30 years ago, the great outsourcing wave took millions of US low-skilled jobs and planted them right in the heart of China, which was about to undergo the fastest industrialization-commercialization-financialization experiment in history. $26 trillion in bank assets later, the world's biggest housing bubble, and a teetering financial system that every day depends on Beijing making the correct central-planning decision (of kicking the can one more day, of course) or else the biggest financial collapse in history will take place, all lubricated by years of inflation in everything and most certainly wages, and suddenly outsourding jobs in China is not all that attractive. In fact, it has gotten so bad that China itself is now forced to outsource its own labor to cheaper offshore markets. Such as this one.
- Here come the gates which we predicted in 2010: SEC Is Set to Approve Money-Fund Rules (WSJ)
- Dick's cuts 400 jobs as golf now less popular (MW)
- Kerry arrives in Israel, pushes for peace (Reuters)
- Pay Penalty Haunts Recession Grads as U.S. Economy Mends (BBG)
- Appeals Courts Issue Conflicting Rulings on Health-Law Subsidies (WSJ)
- Rebel Stronghold Donetsk Holds Breath as Shellfire Mounts (BBG)
- Business executive wins Georgia Republican runoff in U.S. Senate race (Reuters)
- Five held in China food scandal probe, including head of Shanghai Husi Food (Reuters)
- Jobs Hold Sway Over Yellen-Carney as Central Banks Splinter (BBG)
Moments ago Netflix reported Q2 Revenue and EPS which were precisely in line with Wall Street estimates, at $1.34 billion and $1.15 EPS. None of this mattered, because just like Amazon, nobody cares about where NFLX is now, everyone is much more focused on where it will be at some indefinite point in the future, with an emphasis on what many believe is virtually unlimited subscriber growth both in the US, but primarily, in the international market. Here is what NFLX reported to its subs growth.
With U.S. rates higher than those of major foreign markets, investors are provided with an additional reason to look favorably on increased investments in the long end of the U.S. treasury market. Additionally, with nominal growth slowing in response to low saving and higher debt we expect that over the next several years U.S. thirty-year bond yields could decline into the range of 1.7% to 2.3%, which is where the thirty-year yields in the Japanese and German economies, respectively, currently stand.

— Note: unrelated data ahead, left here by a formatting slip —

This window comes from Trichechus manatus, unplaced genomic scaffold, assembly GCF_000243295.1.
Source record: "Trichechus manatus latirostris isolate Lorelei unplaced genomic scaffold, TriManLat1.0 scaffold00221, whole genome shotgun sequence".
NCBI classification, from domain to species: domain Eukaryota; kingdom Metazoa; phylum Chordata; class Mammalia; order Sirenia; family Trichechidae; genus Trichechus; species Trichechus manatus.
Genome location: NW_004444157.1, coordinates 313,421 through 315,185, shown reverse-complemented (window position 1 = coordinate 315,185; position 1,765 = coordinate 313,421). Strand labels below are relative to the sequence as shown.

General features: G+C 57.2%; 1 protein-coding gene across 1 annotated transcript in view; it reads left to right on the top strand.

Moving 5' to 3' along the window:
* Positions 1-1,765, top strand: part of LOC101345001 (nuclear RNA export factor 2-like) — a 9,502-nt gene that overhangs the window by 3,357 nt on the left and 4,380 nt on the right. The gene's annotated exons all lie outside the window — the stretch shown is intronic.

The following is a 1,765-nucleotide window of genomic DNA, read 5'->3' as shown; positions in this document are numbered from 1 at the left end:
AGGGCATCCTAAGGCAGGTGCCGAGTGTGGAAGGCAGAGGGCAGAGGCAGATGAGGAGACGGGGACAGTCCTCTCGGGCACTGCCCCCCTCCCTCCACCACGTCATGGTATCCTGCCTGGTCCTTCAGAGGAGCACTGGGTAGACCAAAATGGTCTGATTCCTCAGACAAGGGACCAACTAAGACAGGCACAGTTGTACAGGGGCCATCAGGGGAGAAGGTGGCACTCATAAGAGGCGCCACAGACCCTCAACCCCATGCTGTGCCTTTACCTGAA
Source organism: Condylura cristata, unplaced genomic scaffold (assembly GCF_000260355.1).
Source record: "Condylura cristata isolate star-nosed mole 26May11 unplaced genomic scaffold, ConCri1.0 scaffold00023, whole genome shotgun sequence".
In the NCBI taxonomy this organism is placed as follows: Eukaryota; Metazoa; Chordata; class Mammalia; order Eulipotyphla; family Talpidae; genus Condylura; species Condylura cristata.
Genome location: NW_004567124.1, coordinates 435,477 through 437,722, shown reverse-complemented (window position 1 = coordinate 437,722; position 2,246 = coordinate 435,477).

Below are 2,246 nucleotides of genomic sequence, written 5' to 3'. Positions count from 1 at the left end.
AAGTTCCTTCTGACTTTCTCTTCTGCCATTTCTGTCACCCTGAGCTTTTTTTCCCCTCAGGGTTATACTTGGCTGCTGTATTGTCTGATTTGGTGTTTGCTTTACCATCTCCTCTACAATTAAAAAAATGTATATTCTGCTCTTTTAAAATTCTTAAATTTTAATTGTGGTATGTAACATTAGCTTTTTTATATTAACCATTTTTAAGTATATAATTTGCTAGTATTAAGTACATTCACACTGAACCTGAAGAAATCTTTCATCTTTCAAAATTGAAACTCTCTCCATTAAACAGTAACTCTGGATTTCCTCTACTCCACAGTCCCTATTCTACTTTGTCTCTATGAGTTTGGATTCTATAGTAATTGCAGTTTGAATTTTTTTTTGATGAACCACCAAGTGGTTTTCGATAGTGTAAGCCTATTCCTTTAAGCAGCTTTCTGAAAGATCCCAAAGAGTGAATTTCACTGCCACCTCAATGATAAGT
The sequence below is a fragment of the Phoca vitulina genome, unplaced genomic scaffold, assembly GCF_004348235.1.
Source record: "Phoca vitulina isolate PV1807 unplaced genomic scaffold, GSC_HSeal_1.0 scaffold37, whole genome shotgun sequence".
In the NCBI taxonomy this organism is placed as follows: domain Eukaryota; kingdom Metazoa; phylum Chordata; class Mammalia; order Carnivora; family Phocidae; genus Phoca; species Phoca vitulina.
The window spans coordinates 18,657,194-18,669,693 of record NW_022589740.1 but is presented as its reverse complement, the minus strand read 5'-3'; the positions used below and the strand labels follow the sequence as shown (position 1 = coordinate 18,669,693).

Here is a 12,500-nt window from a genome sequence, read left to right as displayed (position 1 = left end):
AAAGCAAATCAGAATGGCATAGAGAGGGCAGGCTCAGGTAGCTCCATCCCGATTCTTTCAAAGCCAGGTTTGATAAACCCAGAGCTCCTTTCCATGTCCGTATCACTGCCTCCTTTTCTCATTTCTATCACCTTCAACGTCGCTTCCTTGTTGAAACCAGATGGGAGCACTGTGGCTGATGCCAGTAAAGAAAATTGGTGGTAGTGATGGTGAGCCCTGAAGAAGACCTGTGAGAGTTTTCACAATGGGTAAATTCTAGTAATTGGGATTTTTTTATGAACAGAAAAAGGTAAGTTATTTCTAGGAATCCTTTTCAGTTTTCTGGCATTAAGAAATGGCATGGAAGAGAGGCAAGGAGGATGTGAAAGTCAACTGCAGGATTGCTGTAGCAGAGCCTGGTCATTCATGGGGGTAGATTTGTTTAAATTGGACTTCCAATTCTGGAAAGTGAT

What if Janet Yellen is wrong?
Yellen’s acting routine is worthy of an Academy Award. In her role, she plays a caring, sweet, grandmotherly type figure all concerned about the poor and middle-class, when reality points to a career as a staunch, frontline protector of the bankster oligarchy.
- Bubble Paranoia Setting in as S&P 500 Surge Stirs Angst (BBG)
- But how will math PhDs determine "fair value" - Wall Street Techs Take Secrets to Next Job at Their Peril (BBG)
- U.S., EU Escalate Russia Sanctions as Putin Holds Firm (Bloomberg)
- Australia Becomes First Developed Nation to Repeal Carbon Tax (WSJ)
- Gaza humanitarian truce goes into force, hours after tunnel clash (Reuters)
- Barclays, Deutsche Bank Said to Face U.S. Senate Hearing (BBG)
- ECB Asset Buying Far Off and May Not Come, Hansson Says (BBG)
- Time Warner win would make Murdoch U.S. media king (Reuters)
- Costly Vertex Drug Is Denied, and Medicaid Patients Sue (WSJ)
- China Rallying for All Wrong Reasons to Top-Rated Analyst (BBG)
- GM recalls some cars with problematic switches; judges others safe (Reuters)
Ironically, Carl Icahn - poster-child of the leveraged financial engineering that has overtaken US equity markets on the back of Central Bank largesse - told CNBC that he was "very nervous" about US equity markets. Refelecting on Yellen's apparent cluelessness of the consequences of her actions, and fearful of the build of derivative positions, Icahn says he's "worried" because if Yellen does not understand the end-game then "there's no argument - you have to worry about the excesssive printing of money!" So in 12 hours, we have been told: some sectors are stretched (Yellen), there is a bubble but we don't want to pop it (Fisher), when the Fed ends QE, there'll be abear market (Druckenmiller), and now Icahn is "worried about markets." Cue, Cramer explaining how none of these buffoons know anything about stocks...